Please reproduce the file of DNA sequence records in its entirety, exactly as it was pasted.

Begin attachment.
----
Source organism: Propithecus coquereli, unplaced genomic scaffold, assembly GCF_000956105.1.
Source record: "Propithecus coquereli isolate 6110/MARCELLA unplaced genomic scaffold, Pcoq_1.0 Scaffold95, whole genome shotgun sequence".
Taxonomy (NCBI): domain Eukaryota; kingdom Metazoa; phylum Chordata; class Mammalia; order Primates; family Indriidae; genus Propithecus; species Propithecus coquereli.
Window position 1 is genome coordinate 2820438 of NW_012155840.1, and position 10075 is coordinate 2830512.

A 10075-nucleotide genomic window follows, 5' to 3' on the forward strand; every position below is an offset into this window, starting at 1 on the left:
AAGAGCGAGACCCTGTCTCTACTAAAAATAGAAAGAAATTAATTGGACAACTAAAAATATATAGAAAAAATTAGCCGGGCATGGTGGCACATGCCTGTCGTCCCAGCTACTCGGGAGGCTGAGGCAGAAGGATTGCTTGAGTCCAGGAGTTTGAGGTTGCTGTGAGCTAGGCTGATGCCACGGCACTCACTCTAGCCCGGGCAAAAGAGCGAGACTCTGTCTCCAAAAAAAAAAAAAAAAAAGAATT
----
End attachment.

Source organism: Propithecus coquereli, unplaced genomic scaffold, assembly GCF_000956105.1.
Source record: "Propithecus coquereli isolate 6110/MARCELLA unplaced genomic scaffold, Pcoq_1.0 Scaffold95, whole genome shotgun sequence".
Taxonomy (NCBI): domain Eukaryota; kingdom Metazoa; phylum Chordata; class Mammalia; order Primates; family Indriidae; genus Propithecus; species Propithecus coquereli.
Window position 1 is genome coordinate 2820438 of NW_012155840.1, and position 10075 is coordinate 2830512.

A 10075-nucleotide genomic window follows, 5' to 3' on the forward strand; every position below is an offset into this window, starting at 1 on the left:
AAGAGCGAGACCCTGTCTCTACTAAAAATAGAAAGAAATTAATTGGACAACTAAAAATATATAGAAAAAATTAGCCGGGCATGGTGGCACATGCCTGTCGTCCCAGCTACTCGGGAGGCTGAGGCAGAAGGATTGCTTGAGTCCAGGAGTTTGAGGTTGCTGTGAGCTAGGCTGATGCCACGGCACTCACTCTAGCCCGGGCAAAAGAGCGAGACTCTGTCTCCAAAAAAAAAAAAAAAAAAGAATT